from Women Around the World and Women and Foreign Policy Program

Women and Insurance – A Trillion Dollar Opportunity

September 16, 2015

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Blog posts represent the views of CFR fellows and staff and not those of CFR, which takes no institutional positions.

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Emerging Voices features contributions from scholars and practitioners highlighting new research, thinking, and approaches to development challenges. This article is from Henriette Kolb, head of the Gender Secretariat at the International Finance Corporation (IFC), a member of the World Bank Group.

As documented in the World Bank Group’s World Development Report in 2012, inheritance and property rights are often applied differently to men and women. Access to insurance can help protect assets, in particular for women, who tend to face more legal restrictions. However, women—and specifically those in emerging markets—are often underserved by the insurance industry, despite being valuable and profitable customers.

In an effort to better understand the impact of this reality, IFC, AXAGroup, and Accenture teamed up to find out what the insurance industry is losing by not focusing on the women’s market, what women themselves want from insurance products, and what could be done differently to reach women with services that are tailored to their individual, family, and business needs. The result is the She for Shield: Insure Women To Better Protect All report, which we launched today in Washington, DC.

One participant in the new study noted, “It’s not about the probability of something happening. It’s about me sleeping better at night knowing that my children and family are protected. Accidents happen all the time.” Or in the words of another respondent, “In case of divorce, the woman will at least maintain her insurance policy under her name, as opposed to losing them to her husband like she would lose a home.”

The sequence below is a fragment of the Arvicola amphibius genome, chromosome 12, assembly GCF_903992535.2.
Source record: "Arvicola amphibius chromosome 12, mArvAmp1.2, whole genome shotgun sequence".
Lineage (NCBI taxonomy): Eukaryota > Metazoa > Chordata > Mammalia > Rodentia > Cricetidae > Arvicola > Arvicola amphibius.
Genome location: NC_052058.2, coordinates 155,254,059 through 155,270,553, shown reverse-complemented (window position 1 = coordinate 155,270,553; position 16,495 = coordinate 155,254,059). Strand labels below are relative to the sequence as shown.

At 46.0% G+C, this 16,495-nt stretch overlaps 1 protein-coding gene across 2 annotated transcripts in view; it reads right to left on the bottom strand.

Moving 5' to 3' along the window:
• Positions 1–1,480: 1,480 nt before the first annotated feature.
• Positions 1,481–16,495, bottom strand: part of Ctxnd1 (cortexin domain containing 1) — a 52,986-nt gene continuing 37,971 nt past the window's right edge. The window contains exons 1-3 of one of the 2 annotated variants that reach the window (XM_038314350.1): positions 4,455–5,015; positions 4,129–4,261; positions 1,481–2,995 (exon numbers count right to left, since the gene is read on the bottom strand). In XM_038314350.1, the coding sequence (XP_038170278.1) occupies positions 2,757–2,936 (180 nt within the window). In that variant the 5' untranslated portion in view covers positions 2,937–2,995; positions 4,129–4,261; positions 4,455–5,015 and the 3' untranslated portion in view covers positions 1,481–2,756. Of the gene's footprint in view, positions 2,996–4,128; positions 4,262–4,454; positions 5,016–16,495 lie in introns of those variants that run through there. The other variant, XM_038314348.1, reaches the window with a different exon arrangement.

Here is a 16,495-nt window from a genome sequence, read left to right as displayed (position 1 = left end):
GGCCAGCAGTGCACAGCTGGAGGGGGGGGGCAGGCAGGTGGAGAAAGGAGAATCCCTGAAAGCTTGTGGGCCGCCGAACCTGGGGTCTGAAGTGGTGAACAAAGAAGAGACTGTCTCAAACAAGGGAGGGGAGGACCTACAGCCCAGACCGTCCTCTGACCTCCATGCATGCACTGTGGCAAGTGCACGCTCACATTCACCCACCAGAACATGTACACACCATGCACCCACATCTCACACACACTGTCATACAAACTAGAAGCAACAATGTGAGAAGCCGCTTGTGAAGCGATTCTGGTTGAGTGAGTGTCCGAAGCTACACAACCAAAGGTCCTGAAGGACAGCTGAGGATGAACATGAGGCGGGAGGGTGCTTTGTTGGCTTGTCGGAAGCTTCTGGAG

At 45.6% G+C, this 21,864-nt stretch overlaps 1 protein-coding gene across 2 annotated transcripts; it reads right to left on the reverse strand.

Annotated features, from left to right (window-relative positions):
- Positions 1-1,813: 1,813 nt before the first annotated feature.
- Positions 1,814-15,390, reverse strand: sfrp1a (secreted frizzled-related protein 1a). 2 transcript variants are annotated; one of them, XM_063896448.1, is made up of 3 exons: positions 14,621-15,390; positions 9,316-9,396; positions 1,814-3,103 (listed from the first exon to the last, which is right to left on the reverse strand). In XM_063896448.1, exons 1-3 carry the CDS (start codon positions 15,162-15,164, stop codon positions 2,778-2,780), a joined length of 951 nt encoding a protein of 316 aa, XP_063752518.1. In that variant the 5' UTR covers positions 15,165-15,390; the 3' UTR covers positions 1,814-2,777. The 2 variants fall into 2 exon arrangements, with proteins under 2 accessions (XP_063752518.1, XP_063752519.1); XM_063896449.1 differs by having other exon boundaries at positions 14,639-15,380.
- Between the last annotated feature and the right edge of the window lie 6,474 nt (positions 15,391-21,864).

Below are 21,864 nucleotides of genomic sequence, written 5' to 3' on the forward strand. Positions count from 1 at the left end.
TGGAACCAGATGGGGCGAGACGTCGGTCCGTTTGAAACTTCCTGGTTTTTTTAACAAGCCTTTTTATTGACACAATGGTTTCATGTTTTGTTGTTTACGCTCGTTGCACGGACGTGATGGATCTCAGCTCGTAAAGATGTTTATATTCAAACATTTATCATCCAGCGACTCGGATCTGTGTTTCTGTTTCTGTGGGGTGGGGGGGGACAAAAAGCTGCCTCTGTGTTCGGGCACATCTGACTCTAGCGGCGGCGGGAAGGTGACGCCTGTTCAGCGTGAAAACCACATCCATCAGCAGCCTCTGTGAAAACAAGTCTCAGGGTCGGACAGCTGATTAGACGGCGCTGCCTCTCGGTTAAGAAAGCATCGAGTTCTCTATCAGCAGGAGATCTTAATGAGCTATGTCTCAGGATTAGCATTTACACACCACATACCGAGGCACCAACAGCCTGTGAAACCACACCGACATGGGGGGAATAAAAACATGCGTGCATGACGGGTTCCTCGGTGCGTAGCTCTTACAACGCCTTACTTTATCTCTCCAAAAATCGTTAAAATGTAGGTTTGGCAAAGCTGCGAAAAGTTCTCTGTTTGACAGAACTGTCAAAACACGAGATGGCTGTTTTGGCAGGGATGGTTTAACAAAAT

The She for Shield study, which is the first-of-its-kind, focuses on the women’s insurance market in ten emerging economies: Brazil, China, Colombia, India, Indonesia, Mexico, Morocco, Nigeria, Thailand, and Turkey. The conclusions of the report are based on economic modeling to forecast the market opportunity for insurers, extensive desk research, and in-depth interviews with industry representatives, brokers, agents, customers, regulators, and insurance associations in those ten markets. What we found was astounding:

Women on the rise—from billions to trillions: From a market of nearly $800 billion in 2013, the global women’s market premium contribution is expected to represent between $1.45 and $1.7 trillion by 2030. This growth is rooted in women gaining ground despite persistent economic gender gaps. Women’s increased level of education, income, improved socioeconomic status, and their greater need for protection make them a big—and largely untapped—opportunity for insurers.

A valuable client: Women’s attitudes toward fraud, claims, loyalty, their roles as a trusted source of recommendations, and their relational rather than transactional approach to networks make them not only a valuable customer but also an informal brand ambassador.